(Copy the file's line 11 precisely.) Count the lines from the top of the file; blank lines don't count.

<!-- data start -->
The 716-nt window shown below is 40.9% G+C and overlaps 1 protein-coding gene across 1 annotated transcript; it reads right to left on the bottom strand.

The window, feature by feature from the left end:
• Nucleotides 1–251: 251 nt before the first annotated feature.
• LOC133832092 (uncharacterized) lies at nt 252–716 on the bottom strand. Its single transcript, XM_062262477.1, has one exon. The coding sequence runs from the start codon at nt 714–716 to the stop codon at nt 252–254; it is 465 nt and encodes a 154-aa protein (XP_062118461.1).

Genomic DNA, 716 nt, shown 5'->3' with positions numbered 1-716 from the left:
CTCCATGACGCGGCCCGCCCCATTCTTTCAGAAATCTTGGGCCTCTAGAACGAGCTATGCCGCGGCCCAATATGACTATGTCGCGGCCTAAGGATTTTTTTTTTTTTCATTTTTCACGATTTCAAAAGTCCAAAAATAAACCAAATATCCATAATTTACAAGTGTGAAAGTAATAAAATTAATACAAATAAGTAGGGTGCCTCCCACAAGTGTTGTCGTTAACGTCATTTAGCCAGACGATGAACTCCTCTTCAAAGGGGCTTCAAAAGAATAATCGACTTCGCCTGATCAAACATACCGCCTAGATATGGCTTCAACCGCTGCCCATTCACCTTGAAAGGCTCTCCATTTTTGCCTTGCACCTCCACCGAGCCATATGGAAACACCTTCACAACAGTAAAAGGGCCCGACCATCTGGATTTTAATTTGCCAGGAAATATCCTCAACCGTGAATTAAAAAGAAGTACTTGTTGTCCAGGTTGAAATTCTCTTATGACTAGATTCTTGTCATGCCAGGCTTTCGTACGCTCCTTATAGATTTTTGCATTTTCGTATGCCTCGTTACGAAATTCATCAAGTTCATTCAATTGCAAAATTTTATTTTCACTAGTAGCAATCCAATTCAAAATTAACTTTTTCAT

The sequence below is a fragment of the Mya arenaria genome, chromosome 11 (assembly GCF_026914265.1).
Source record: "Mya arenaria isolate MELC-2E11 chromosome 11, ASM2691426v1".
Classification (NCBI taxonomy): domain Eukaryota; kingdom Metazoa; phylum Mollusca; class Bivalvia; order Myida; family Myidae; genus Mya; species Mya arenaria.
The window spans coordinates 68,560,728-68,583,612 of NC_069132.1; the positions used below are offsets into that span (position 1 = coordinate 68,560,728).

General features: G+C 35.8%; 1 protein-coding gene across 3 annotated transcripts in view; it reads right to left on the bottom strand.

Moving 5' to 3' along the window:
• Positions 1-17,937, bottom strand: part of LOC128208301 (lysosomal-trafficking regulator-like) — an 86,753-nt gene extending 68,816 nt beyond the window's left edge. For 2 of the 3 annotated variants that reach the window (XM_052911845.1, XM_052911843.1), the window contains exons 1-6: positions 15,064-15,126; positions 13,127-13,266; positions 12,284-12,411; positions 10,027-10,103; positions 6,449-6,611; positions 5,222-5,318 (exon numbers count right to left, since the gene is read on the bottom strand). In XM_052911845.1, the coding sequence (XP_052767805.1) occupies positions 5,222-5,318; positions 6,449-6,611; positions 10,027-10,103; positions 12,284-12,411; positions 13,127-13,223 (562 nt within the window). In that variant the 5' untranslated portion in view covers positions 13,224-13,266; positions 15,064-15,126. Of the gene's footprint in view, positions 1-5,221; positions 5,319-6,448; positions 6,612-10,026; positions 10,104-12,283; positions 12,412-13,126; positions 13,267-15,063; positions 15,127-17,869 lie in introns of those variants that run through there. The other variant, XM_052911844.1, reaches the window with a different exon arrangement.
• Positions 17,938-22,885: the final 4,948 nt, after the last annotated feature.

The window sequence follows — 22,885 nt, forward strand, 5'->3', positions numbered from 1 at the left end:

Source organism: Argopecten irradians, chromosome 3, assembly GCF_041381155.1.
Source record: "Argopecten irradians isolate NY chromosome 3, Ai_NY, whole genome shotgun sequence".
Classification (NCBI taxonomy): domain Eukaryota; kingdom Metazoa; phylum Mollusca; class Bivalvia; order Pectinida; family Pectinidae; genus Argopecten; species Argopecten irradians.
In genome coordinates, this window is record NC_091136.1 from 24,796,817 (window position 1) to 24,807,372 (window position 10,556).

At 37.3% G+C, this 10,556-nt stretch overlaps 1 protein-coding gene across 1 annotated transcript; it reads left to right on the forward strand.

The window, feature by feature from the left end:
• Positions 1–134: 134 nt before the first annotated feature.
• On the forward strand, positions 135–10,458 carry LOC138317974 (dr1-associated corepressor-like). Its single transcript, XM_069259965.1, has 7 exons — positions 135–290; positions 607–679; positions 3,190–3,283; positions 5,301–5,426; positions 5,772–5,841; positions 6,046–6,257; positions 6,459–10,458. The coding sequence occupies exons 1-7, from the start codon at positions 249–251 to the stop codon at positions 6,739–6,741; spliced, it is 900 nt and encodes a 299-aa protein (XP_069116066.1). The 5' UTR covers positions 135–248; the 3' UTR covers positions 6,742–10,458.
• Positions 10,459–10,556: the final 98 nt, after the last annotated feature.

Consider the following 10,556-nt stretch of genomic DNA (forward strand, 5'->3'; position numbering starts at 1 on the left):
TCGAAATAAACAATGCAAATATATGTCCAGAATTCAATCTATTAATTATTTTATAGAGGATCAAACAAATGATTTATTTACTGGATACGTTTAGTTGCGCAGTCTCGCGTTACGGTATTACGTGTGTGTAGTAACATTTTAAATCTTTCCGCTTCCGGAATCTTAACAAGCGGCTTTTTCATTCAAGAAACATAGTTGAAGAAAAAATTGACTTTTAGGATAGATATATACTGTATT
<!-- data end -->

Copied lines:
General features: G+C 35.8%; 1 protein-coding gene across 3 annotated transcripts in view; it reads right to left on the bottom strand.